The investment vehicles highlighted have raised modest amounts of capital and enable investors to participate in real estate acquisitions for as little as $1,000 per investor. The level of deal flow varies significantly - a rough survey of the diversity in traction to-date: RealtyMogul and Fundrise both launched within the last few months, have raised $500k and nearly $600k, respectively, and each have two live deals. Collaperty is raising over $22mm in equity and has 14 active deals. Some are hyper-local, like FundRise, which allows individuals to invest and then get involved in their own communities. Others enable access beyond the US: Prodigy Network covers Class A investment properties domestically and in Latin America. Nearly all property types are represented in one form or anther - from single family residential to commercial office, hospitality and multifamily. Beyond traditional real estate categories: Fquare allows for investments in pre-vetted, operating farmland.
Collectively - these funds represent fascinating innovations and signal growing consumer appetite for both participation in local property markets, as well as more modern, efficient, user-friendly (note the informal language, near-omnipresence of words like 'collaboration' and 'community', and beautiful user interface to underscore friendly), and transparent ways to access and manage investments.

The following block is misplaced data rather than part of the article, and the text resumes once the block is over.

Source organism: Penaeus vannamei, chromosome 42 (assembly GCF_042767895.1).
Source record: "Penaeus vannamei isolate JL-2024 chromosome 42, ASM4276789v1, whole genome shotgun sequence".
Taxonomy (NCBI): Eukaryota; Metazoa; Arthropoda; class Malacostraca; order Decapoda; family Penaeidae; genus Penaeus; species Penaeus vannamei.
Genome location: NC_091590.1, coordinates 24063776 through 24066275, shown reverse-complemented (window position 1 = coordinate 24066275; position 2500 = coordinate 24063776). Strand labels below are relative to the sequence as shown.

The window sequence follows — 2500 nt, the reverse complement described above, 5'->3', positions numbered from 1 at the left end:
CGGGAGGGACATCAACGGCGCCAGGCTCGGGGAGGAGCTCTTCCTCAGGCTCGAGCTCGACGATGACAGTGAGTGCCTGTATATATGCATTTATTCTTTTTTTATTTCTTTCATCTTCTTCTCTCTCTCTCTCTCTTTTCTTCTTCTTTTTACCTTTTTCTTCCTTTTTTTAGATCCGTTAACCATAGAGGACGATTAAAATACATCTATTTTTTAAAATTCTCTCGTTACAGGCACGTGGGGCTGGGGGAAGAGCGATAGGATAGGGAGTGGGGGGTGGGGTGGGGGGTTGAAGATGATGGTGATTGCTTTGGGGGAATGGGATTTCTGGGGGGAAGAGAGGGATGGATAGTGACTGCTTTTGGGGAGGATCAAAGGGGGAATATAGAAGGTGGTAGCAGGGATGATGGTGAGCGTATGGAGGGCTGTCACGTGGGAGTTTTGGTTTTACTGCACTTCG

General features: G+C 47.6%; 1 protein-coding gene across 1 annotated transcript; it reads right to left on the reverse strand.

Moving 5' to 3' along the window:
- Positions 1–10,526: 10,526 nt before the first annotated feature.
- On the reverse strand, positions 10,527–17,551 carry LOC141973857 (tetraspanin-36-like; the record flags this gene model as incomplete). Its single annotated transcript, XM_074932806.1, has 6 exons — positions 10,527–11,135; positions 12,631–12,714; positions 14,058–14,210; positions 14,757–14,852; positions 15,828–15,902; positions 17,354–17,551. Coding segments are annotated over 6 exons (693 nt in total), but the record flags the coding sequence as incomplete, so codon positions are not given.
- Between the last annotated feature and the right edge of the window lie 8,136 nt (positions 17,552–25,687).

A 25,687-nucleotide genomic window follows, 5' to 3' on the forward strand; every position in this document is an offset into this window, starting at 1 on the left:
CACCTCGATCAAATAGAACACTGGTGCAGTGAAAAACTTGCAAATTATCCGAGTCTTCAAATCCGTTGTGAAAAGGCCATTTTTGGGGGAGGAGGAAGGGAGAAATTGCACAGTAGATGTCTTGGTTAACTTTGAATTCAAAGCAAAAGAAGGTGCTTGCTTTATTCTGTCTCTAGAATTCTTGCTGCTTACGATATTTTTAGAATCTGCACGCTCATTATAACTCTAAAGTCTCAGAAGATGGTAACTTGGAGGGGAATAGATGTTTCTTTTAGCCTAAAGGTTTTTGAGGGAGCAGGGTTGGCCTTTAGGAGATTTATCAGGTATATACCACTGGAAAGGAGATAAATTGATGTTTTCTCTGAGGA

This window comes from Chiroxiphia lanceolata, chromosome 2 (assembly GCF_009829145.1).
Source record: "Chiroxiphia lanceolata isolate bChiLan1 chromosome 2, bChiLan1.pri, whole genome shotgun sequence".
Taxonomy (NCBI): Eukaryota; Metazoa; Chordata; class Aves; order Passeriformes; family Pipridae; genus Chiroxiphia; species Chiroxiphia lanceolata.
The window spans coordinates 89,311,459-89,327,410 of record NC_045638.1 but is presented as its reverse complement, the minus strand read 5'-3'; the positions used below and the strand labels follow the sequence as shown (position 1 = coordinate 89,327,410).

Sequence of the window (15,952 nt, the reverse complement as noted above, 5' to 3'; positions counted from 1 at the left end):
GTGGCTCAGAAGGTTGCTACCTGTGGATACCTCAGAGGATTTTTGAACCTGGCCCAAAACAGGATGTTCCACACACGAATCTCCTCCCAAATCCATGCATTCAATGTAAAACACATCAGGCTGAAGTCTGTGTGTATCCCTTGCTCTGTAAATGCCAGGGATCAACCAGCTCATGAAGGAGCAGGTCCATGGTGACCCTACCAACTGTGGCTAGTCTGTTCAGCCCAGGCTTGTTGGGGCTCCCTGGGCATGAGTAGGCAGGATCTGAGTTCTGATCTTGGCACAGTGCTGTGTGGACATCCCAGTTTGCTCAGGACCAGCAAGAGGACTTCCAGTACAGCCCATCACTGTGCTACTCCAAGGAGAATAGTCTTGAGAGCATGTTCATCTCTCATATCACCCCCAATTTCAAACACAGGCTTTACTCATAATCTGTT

Beyond the fun of selecting each deal and the convenience of transacting on-line, these vehicles may enable investors to access an oft-overlooked sweet spot in asset size: above that accessible to the individual or club investor, but below the reach of high-overhead institutional investors. Investing through highly-specific platforms like the ones highlighted in Drake's article may also allow individuals with non-real estate day jobs to avoid the massive headaches and risk concentration it takes to purchase assets as an individual or club, as well as the inherent inefficiencies of large-scale, institutional investments which do a great job with scale but are often hampered by multiple layers of fees and tendencies to invest-with-the-pack.
That said, new structures raise a number of questions re: reporting, regulation, investor protection, and of course - performance. Buyers beware - and time will tell. Welcome your thoughts and ideas as always.